An Interview with Rene Girard
by Brian McDonald
Rene Girard is both one of the twentieth century’s most prominent theorists of culture and a devout Roman Catholic. Born and raised in France, Girard received his Ph.D. in history from Indiana University and has lived and taught for most of his life in America.
He combines a “deconstructionist” and “debunking” analysis of the origins and bases of human culture with an essentially traditionalist affirmation of Christianity. His cultural analysis has been praised by secular critics, even as his insistence that this very analysis should lead to Christian affirmation has shocked them. Christians are pleased that a giant of modernist and postmodernist thought is a solid Christian, but some are disturbed that he seems to “debunk” the propitiatory view of Christ’s death on the Cross. A brief outline of his thought and its development may therefore be useful before presenting the interview.
Picture two young children playing happily on their porch, a pile of toys beside them. The older child pulls a G.I. Joe from the pile and immediately, his younger brother cries out, “No, my toy!”, pushes him out of the way, and grabs it. The older child, who was not very interested in the toy when he picked it up, now conceives a passionate need for it and attempts to wrest it back. Soon a full fight ensues, with the toy forgotten and the two boys busy pummeling each other.
As the fight intensifies, the overweight child next door wanders into their yard and comes up to them, looking for someone to play with. At that point, one of the two rivals looks up and says, “Oh, there’s old fat butt!” “Yeah,” says his brother. “Big fat butt!” The two, having forgotten the toy, now forget their fight and run the child back home. Harmony has been restored between the two brothers, though the neighbor is now indoors crying.
It would not be much of an exaggeration to say that Girard builds his whole theory of human nature and human culture through a close analysis of the dynamics operating in this story. Most human desires are not “original” or spontaneous, he argues, but are created by imitating another whom he calls the “model.” When the model claims an object, that tells another that it is desirable—and that he must have it instead of him. Girard calls this “mimetic” (or imitative) desire. In the subsequent rivalry, the two parties will come to forget the object and will come to desire the conflict for itself. Harmony will only be restored if the conflicting parties can vent their anger on a common enemy or “scapegoat.”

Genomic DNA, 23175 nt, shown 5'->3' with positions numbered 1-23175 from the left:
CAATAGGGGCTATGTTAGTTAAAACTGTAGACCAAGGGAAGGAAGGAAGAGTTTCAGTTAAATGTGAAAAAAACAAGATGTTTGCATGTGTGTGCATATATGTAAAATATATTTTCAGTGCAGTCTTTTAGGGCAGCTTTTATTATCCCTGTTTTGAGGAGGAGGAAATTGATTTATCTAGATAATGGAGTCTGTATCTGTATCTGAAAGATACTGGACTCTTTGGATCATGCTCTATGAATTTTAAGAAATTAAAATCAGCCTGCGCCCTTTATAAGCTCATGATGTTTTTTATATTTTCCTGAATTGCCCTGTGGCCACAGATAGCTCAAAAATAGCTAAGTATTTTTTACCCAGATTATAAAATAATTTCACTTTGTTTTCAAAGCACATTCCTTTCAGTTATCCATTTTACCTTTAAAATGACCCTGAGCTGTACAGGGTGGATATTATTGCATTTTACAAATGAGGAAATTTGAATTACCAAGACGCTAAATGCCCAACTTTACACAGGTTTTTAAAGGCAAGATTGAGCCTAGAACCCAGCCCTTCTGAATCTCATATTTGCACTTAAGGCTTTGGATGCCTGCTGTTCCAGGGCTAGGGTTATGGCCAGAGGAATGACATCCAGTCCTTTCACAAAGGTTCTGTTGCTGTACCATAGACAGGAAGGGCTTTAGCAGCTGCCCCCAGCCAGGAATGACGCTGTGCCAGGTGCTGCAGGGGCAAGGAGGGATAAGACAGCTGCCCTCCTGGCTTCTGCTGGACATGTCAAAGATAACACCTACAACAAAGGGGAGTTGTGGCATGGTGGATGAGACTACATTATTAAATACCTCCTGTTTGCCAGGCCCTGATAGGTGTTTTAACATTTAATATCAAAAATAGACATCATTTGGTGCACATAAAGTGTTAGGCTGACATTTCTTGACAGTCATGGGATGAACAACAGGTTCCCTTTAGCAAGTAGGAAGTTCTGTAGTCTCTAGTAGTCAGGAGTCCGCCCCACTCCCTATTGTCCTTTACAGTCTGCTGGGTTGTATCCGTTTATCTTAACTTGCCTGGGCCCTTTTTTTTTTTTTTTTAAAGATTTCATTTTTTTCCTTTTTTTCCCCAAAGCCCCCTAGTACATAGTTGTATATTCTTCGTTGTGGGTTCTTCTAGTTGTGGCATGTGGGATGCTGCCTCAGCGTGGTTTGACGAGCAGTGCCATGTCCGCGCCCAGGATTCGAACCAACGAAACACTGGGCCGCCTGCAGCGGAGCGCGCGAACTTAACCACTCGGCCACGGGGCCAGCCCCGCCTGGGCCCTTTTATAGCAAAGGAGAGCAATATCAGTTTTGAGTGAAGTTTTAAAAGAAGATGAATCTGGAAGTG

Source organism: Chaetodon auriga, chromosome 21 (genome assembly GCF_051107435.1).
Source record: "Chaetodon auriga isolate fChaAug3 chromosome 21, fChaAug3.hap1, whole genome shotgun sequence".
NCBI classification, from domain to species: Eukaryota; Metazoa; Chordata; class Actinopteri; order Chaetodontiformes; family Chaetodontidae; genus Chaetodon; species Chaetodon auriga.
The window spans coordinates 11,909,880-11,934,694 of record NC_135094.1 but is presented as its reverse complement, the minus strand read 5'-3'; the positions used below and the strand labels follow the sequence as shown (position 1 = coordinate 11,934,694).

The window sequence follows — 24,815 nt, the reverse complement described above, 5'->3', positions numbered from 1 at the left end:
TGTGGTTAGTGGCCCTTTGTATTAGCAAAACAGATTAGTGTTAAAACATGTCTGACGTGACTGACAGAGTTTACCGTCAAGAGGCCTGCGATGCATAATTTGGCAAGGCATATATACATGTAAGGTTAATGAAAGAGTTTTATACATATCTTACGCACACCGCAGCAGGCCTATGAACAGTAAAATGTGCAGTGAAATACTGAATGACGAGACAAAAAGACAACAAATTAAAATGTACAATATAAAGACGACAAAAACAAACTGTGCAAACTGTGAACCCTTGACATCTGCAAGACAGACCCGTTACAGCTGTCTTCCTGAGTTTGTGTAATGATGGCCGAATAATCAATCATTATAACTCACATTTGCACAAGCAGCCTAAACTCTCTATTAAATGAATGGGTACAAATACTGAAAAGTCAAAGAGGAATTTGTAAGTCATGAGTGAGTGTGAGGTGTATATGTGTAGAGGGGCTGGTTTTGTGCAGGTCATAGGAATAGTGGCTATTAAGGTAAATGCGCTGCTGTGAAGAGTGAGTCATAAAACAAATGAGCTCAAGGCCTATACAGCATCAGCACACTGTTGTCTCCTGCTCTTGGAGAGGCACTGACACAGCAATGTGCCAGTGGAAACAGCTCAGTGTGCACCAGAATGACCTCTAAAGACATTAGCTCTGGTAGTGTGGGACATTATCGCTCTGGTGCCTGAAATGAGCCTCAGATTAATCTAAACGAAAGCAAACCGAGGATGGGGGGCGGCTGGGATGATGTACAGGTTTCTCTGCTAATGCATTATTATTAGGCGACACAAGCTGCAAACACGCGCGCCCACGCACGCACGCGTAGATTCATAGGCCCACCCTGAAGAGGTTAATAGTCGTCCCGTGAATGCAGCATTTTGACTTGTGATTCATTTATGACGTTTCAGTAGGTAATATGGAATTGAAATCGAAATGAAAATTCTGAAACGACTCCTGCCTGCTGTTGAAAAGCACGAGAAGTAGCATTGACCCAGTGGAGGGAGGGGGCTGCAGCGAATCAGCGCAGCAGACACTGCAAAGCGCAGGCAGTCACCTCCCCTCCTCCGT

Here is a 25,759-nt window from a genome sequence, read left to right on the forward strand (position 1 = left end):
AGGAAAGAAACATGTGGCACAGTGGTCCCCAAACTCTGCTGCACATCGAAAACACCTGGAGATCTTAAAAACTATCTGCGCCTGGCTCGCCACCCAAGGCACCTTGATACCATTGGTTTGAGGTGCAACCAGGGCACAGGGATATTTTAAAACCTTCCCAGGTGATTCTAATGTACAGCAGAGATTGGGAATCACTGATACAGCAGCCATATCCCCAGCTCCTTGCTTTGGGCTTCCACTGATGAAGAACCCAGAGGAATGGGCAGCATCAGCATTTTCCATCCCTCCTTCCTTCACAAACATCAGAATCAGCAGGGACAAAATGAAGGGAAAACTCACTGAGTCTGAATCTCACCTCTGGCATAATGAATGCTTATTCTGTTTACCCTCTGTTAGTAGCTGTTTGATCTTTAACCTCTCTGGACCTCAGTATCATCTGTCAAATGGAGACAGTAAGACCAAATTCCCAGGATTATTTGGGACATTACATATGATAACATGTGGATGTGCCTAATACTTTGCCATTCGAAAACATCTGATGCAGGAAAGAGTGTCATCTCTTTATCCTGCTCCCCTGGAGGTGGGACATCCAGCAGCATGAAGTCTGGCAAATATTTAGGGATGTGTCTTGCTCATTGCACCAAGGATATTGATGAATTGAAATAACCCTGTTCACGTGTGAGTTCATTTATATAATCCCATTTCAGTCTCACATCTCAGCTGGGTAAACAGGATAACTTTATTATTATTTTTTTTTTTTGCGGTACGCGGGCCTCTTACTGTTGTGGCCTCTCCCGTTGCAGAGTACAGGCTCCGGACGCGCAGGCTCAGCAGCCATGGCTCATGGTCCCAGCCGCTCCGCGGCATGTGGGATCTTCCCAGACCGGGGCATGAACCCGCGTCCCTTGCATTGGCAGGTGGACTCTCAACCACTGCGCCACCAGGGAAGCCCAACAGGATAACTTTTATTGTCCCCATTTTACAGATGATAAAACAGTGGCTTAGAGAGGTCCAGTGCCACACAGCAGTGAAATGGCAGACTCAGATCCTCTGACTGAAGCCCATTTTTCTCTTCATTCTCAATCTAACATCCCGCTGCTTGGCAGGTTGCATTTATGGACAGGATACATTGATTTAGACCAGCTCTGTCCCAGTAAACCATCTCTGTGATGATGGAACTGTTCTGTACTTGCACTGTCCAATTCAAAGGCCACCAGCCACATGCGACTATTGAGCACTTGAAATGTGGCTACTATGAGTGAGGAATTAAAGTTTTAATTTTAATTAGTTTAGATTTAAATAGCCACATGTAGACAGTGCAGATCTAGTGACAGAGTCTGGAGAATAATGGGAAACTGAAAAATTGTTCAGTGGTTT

With the lucidity characteristic of French thought before the “deconstructionist” writers, and a consistency reminiscent of Calvin, Girard shows, throughout the body of his work, how his theory of “mimetic” desire can illuminate and unify an extraordinarily disparate set of human phenomena. It can explain everything from sacrifice to conflict, from mythology to Christianity.
Mimetic desire accounts for the nature of human culture. Early human cultures, thinks Girard, must have been marked by violence as mimetic desire drew human beings into unceasing conflict. Ultimately, the object would disappear from view and be replaced by the conflict itself. Thus, most conflicts, either ancient or modern, are almost literally over “nothing,” with essentially identical rivals seeking only the prestige that comes from achieving victory over each other. (St. Augustine noted this in his Confessions, when he analyzed sports and games and marveled that the only object won in these contests was prestige gained through victory over a rival.)
Primitive societies would have few mechanisms for containing the spreading contagion of mimetic violence, so Girard concludes that such societies would have inevitably decimated themselves had they not found a mechanism for containing the conflict.
This mechanism he locates in another fundamental human characteristic: our propensity for “scapegoating.” At some stage in a cycle of mimetic violence, the community spontaneously turns on one of its members as the one who is to blame for it all. (Remember that point in innumerable movie Westerns where, in the midst of some scene of agitation and confusion, a finger gets pointed at someone and immediately a thicket of fingers is pointing at him and a lynch mob is instantly created?)
While mimetic violence divides each against each, scapegoating violence unites all against one. Thus the destruction of the scapegoat produces a genuinely unifying experience, the peace and relief of which makes such a profound impact that, over time, the hated scapegoat is turned into a god, and the community tries to perpetuate the peace-bringing effect of this original lynching by commemorating it ritually and sacrificially. Ultimately this ritualized violence becomes the basis for religion, mythology, kingship, and the establishment of those differences in role and status that are so essential to bring about internal peace. (Differentiation cuts down on mimetic rivalry since only “equals” can compete for the same object.)
Desire & Repentance
Girard’s key idea (if not the term) made its first appearance in Deceit, Desire, and the Novel (1959), the work that first brought him to prominence. In this analysis of great writers from Cervantes to Proust, Girard found that all the great novels dealt with the theme of what he then called “triangular desire” and ended with a kind of repentance: a protagonist awakening into a recognition of the wrong-headedness of a life built on the illusion of imitated desire and rivalry with others.
In Violence and the Sacred (1972), he moved from the realm of literature to that of culture itself, and added to his concept of mimetic desire that of scapegoating. This analysis of the way religion, mythology, and culture are built upon an unrecognized foundation of mimetically caused violence and scapegoating brought him considerable acclaim when it was published.
However, Things Hidden Since the Foundation of the World (1979), though a best-seller in France, lost him much of that acclaim, for in this latter work Girard dared to assert that the shackles of sacrificial religion were broken for a large portion of mankind by the force of the biblical story in which a number of narratives reversed the classical mythological pattern by exonerating the scapegoat and showing the community to be guilty of gratuitous murder.